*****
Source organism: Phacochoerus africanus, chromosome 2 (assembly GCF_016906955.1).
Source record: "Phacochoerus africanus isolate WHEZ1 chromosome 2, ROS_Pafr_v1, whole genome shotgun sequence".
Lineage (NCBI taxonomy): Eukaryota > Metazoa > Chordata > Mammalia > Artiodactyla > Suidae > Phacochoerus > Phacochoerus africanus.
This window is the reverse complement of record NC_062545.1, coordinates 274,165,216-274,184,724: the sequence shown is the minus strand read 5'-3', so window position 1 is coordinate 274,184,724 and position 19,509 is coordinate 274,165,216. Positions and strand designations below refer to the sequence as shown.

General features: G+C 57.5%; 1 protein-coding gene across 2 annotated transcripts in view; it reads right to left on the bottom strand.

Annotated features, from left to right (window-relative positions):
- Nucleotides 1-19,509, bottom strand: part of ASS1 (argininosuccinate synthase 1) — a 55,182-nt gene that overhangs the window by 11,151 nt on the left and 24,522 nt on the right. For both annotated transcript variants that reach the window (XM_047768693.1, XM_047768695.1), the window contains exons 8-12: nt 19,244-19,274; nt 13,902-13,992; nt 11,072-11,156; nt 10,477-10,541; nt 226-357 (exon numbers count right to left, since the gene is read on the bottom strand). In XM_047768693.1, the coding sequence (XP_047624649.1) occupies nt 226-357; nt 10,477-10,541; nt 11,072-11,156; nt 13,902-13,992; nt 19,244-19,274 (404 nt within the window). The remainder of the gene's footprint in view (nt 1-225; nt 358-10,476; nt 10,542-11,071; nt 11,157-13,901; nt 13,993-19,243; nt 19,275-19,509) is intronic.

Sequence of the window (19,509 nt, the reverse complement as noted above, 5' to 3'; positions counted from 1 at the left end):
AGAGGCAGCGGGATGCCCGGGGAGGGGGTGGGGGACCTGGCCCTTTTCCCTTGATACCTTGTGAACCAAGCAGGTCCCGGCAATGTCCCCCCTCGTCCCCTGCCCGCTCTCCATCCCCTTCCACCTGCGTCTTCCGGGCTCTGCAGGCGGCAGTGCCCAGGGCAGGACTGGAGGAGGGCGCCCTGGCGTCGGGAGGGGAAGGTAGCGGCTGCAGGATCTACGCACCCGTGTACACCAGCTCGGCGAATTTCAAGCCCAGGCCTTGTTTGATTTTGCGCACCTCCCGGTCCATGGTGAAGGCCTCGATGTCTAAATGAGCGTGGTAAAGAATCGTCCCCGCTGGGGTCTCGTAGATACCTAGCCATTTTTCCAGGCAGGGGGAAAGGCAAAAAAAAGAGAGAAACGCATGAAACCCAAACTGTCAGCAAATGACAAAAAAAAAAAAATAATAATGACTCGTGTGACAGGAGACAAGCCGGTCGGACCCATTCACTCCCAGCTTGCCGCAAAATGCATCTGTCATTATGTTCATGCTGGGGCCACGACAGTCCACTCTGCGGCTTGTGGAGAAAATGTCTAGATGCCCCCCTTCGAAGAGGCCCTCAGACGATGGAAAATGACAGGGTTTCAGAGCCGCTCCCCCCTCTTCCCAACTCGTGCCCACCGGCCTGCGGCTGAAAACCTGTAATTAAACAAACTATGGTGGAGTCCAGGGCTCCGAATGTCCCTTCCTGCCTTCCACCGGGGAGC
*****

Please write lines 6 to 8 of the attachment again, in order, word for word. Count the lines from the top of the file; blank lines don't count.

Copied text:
Annotated features, from left to right (window-relative positions):
- Nucleotides 1-19,509, bottom strand: part of ASS1 (argininosuccinate synthase 1) — a 55,182-nt gene that overhangs the window by 11,151 nt on the left and 24,522 nt on the right. For both annotated transcript variants that reach the window (XM_047768693.1, XM_047768695.1), the window contains exons 8-12: nt 19,244-19,274; nt 13,902-13,992; nt 11,072-11,156; nt 10,477-10,541; nt 226-357 (exon numbers count right to left, since the gene is read on the bottom strand). In XM_047768693.1, the coding sequence (XP_047624649.1) occupies nt 226-357; nt 10,477-10,541; nt 11,072-11,156; nt 13,902-13,992; nt 19,244-19,274 (404 nt within the window). The remainder of the gene's footprint in view (nt 1-225; nt 358-10,476; nt 10,542-11,071; nt 11,157-13,901; nt 13,993-19,243; nt 19,275-19,509) is intronic.

Sequence of the window (19,509 nt, the reverse complement as noted above, 5' to 3'; positions counted from 1 at the left end):